If measurements from two non-contact laser displacement sensors are evaluated together, the thickness of an object can be determined. However, the accuracy of thickness measurements is determined by a number of important factors and not just linearity, says Chris Jones
Non-contact laser triangulation displacement sensors can be used to measure distance, movement and dimensions. If the measured values from two separate laser displacement sensors are evaluated together, the thickness of an object can be determined from this. Often, the thickness measurement accuracy expected by the user is based solely on the datasheet sensor linearity and resolution statements. However, many more factors not normally considered can result in thickness measurement errors much greater than these values, often an order of magnitude greater. Therefore, in order to achieve an accurate, precise statement of the target thickness, these factors need to be considered.
Alignment of the sensors
Special attention must be paid to the alignment of the two sensors that are installed opposite one another. No misalignment, tilting or inclination of the sensors relative to the target object is permissible. For example, for a misalignment of 1mm and an inclination of 2°, there will be a thickness measurement error of 35µm. In the case of a 10mm target thickness, this error increases to 41µm.
In order to avoid interference due to movement of the target, both sensors must be perfectly synchronised so that they perform the measurement at the same time, at the exact opposite point of the target. If synchronisation does not occur, inaccurate measurement data is produced. For example, if measurements are taken at different time intervals, micro-vibrations of the target or of the sensor mechanics will result in a thickness measurement error. For example, if 1mm amplitude of vibration occurs at a frequency of 20Hz as a target is moving past the laser sensors, for a time-delay measurement of just 1ms between sensor 1 and sensor 2, a deviation of 125µm is produced!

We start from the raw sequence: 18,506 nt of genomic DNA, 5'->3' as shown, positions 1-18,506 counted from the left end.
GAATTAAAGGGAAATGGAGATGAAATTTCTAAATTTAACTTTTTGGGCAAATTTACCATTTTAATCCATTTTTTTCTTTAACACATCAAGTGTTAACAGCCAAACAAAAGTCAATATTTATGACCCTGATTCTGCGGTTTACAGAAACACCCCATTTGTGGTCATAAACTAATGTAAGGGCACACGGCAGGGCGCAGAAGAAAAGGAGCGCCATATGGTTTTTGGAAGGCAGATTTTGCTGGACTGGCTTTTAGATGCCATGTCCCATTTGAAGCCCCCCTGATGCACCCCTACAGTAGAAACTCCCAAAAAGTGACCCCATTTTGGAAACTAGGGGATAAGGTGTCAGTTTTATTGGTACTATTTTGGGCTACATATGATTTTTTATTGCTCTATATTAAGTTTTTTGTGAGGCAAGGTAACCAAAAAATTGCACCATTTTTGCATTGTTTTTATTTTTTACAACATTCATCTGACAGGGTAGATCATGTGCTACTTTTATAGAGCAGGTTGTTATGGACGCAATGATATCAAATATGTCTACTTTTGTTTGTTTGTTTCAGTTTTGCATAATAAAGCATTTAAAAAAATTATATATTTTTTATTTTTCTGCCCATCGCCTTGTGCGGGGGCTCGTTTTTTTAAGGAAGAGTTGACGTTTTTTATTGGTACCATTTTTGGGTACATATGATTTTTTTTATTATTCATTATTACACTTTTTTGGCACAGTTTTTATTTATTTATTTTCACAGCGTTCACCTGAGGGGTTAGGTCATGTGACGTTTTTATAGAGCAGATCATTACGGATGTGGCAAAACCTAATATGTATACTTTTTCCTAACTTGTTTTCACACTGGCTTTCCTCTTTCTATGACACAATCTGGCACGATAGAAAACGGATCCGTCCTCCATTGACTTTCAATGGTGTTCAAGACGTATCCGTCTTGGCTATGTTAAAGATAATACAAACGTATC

Positioning of the sensors/measuring range
Position, measuring range, thickness deviation and vibrations must be taken into account when the sensors are installed. For correct thickness measurements, the target must always be located within the ‘measuring range’ of the sensors. If the target moves outside the measuring range at any time, this can lead to inaccurate measurements. In particular, any special operating conditions such as start, stop or speed changes must be carefully considered when positioning the sensors.
Arrangement of laser sensors
Non-contact laser displacement sensors should not be installed until the running direction of the target object has been specified. In this way, higher thickness measurement accuracy and smaller deviations caused by the target surface will be achieved. Shadowing of the laser beam path can also occur if the sensor is incorrectly installed.
Mounting of the sensors
In addition to the above requirements for sensor positioning and alignment, a mechanically and thermally stable sensor mounting frame should be used for the laser sensors. The mounting mechanism should be isolated from process or machine vibration as best as possible. Mounting with an O-frame is more stable than using a C-frame.
Thermal expansion of mounting materials is often overlooked as a source for large error in precise thickness measurement. Therefore, selecting materials with as low a thermal expansion coefficient as possible is very important. For example, mounting sensors on a typical aluminium or stainless steel extruded profile, with a thermal expansion coefficient of ~16ppm/K, experimental testing has shown just a 5°C change in ambient temperature can move the sensors by >80µm! In contrast, using a standard grade Invar mounting frame with a thermal expansion coefficient of typically 1.2ppm/K reduces this to 6µm. Specialist Invar grades can reduce this error by half again.
Measuring rates of laser sensors
Most thickness measurement applications are either in a process/quality control environment where the object to be measured is fast moving, or in a ‘part inspection’ machine where the object is static and the laser sensors are scanning the part in as short a cycle time as possible. In both cases, it is important to match the laser measurement speed to the spatial resolution or cycle time required. Faster measuring rates are not always best as the laser sensor accuracy can suffer on difficult-to-measure surfaces when using high speed measurement rates.
Therefore, selecting as low a laser measurement speed as possible to meet the spatial resolution or cycle time required will enable the laser sensor to receive as much reflected light as possible, which will result in more precise measurements.
For thickness measurement tasks where available space to mount the sensors is limited or restricted, the size of the sensor is critical. Non-contact laser displacement sensors are now available with very compact dimensions despite having a fully integrated controller.
Chris Jones is Managing Director at Micro-Epsilon UK.